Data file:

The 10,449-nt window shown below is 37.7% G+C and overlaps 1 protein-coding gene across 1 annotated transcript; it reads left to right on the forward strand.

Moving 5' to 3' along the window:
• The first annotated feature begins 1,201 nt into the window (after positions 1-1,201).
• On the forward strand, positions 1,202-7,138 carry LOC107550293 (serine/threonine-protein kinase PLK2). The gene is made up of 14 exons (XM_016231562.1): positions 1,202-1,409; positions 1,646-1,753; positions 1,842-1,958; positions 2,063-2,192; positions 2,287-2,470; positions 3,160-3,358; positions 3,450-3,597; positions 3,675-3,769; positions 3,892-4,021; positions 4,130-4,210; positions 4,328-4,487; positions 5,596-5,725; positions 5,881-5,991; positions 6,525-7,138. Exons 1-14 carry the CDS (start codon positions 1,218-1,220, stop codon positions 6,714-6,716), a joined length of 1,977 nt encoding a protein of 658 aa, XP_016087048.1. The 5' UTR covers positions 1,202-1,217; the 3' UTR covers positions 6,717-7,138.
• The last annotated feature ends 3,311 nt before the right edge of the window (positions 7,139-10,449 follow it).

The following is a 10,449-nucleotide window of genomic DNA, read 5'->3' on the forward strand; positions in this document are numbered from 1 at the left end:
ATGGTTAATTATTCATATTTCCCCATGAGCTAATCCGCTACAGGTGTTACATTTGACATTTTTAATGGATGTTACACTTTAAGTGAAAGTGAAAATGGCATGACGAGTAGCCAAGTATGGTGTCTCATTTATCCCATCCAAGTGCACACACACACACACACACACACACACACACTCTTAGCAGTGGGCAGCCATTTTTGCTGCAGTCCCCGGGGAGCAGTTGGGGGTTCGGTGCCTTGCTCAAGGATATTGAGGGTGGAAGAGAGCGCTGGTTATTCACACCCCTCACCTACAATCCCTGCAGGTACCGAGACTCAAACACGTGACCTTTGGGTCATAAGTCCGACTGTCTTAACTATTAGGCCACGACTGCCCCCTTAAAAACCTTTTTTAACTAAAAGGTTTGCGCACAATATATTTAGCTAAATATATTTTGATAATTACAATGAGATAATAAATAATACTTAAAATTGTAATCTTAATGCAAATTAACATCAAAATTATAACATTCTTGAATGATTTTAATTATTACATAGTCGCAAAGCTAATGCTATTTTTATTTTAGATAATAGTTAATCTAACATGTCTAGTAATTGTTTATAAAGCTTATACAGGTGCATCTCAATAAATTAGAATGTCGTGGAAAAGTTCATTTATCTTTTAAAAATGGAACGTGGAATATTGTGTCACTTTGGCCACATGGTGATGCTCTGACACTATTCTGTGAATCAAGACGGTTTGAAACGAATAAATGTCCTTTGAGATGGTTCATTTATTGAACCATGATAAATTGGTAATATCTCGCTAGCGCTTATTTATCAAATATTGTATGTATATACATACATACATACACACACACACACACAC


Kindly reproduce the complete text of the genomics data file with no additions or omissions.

The 10,449-nt window shown below is 37.7% G+C and overlaps 1 protein-coding gene across 1 annotated transcript; it reads left to right on the forward strand.

Moving 5' to 3' along the window:
• The first annotated feature begins 1,201 nt into the window (after positions 1-1,201).
• On the forward strand, positions 1,202-7,138 carry LOC107550293 (serine/threonine-protein kinase PLK2). The gene is made up of 14 exons (XM_016231562.1): positions 1,202-1,409; positions 1,646-1,753; positions 1,842-1,958; positions 2,063-2,192; positions 2,287-2,470; positions 3,160-3,358; positions 3,450-3,597; positions 3,675-3,769; positions 3,892-4,021; positions 4,130-4,210; positions 4,328-4,487; positions 5,596-5,725; positions 5,881-5,991; positions 6,525-7,138. Exons 1-14 carry the CDS (start codon positions 1,218-1,220, stop codon positions 6,714-6,716), a joined length of 1,977 nt encoding a protein of 658 aa, XP_016087048.1. The 5' UTR covers positions 1,202-1,217; the 3' UTR covers positions 6,717-7,138.
• The last annotated feature ends 3,311 nt before the right edge of the window (positions 7,139-10,449 follow it).

The following is a 10,449-nucleotide window of genomic DNA, read 5'->3' on the forward strand; positions in this document are numbered from 1 at the left end:
ATGGTTAATTATTCATATTTCCCCATGAGCTAATCCGCTACAGGTGTTACATTTGACATTTTTAATGGATGTTACACTTTAAGTGAAAGTGAAAATGGCATGACGAGTAGCCAAGTATGGTGTCTCATTTATCCCATCCAAGTGCACACACACACACACACACACACACACACACTCTTAGCAGTGGGCAGCCATTTTTGCTGCAGTCCCCGGGGAGCAGTTGGGGGTTCGGTGCCTTGCTCAAGGATATTGAGGGTGGAAGAGAGCGCTGGTTATTCACACCCCTCACCTACAATCCCTGCAGGTACCGAGACTCAAACACGTGACCTTTGGGTCATAAGTCCGACTGTCTTAACTATTAGGCCACGACTGCCCCCTTAAAAACCTTTTTTAACTAAAAGGTTTGCGCACAATATATTTAGCTAAATATATTTTGATAATTACAATGAGATAATAAATAATACTTAAAATTGTAATCTTAATGCAAATTAACATCAAAATTATAACATTCTTGAATGATTTTAATTATTACATAGTCGCAAAGCTAATGCTATTTTTATTTTAGATAATAGTTAATCTAACATGTCTAGTAATTGTTTATAAAGCTTATACAGGTGCATCTCAATAAATTAGAATGTCGTGGAAAAGTTCATTTATCTTTTAAAAATGGAACGTGGAATATTGTGTCACTTTGGCCACATGGTGATGCTCTGACACTATTCTGTGAATCAAGACGGTTTGAAACGAATAAATGTCCTTTGAGATGGTTCATTTATTGAACCATGATAAATTGGTAATATCTCGCTAGCGCTTATTTATCAAATATTGTATGTATATACATACATACATACACACACACACACACAC